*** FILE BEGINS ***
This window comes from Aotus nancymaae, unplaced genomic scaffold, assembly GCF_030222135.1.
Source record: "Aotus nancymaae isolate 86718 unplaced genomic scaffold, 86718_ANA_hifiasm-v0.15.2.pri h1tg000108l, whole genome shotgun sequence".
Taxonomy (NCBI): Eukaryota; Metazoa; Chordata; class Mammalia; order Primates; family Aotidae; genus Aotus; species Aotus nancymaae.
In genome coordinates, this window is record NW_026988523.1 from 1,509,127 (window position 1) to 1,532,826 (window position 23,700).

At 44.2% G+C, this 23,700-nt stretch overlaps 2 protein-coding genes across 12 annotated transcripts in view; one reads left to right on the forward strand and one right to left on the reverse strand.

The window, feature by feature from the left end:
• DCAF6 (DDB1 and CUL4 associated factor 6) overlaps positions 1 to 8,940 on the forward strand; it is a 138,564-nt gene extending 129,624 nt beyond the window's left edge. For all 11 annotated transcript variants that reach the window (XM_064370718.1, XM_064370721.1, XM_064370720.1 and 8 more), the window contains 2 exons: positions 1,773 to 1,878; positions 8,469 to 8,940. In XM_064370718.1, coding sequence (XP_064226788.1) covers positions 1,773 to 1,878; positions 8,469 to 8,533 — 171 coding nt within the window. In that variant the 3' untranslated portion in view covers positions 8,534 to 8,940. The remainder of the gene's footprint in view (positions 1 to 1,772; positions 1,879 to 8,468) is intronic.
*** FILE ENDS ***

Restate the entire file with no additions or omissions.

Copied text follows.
This window comes from Aotus nancymaae, unplaced genomic scaffold, assembly GCF_030222135.1.
Source record: "Aotus nancymaae isolate 86718 unplaced genomic scaffold, 86718_ANA_hifiasm-v0.15.2.pri h1tg000108l, whole genome shotgun sequence".
Taxonomy (NCBI): Eukaryota; Metazoa; Chordata; class Mammalia; order Primates; family Aotidae; genus Aotus; species Aotus nancymaae.
In genome coordinates, this window is record NW_026988523.1 from 1,509,127 (window position 1) to 1,532,826 (window position 23,700).

At 44.2% G+C, this 23,700-nt stretch overlaps 2 protein-coding genes across 12 annotated transcripts in view; one reads left to right on the forward strand and one right to left on the reverse strand.

The window, feature by feature from the left end:
• DCAF6 (DDB1 and CUL4 associated factor 6) overlaps positions 1 to 8,940 on the forward strand; it is a 138,564-nt gene extending 129,624 nt beyond the window's left edge. For all 11 annotated transcript variants that reach the window (XM_064370718.1, XM_064370721.1, XM_064370720.1 and 8 more), the window contains 2 exons: positions 1,773 to 1,878; positions 8,469 to 8,940. In XM_064370718.1, coding sequence (XP_064226788.1) covers positions 1,773 to 1,878; positions 8,469 to 8,533 — 171 coding nt within the window. In that variant the 3' untranslated portion in view covers positions 8,534 to 8,940. The remainder of the gene's footprint in view (positions 1 to 1,772; positions 1,879 to 8,468) is intronic.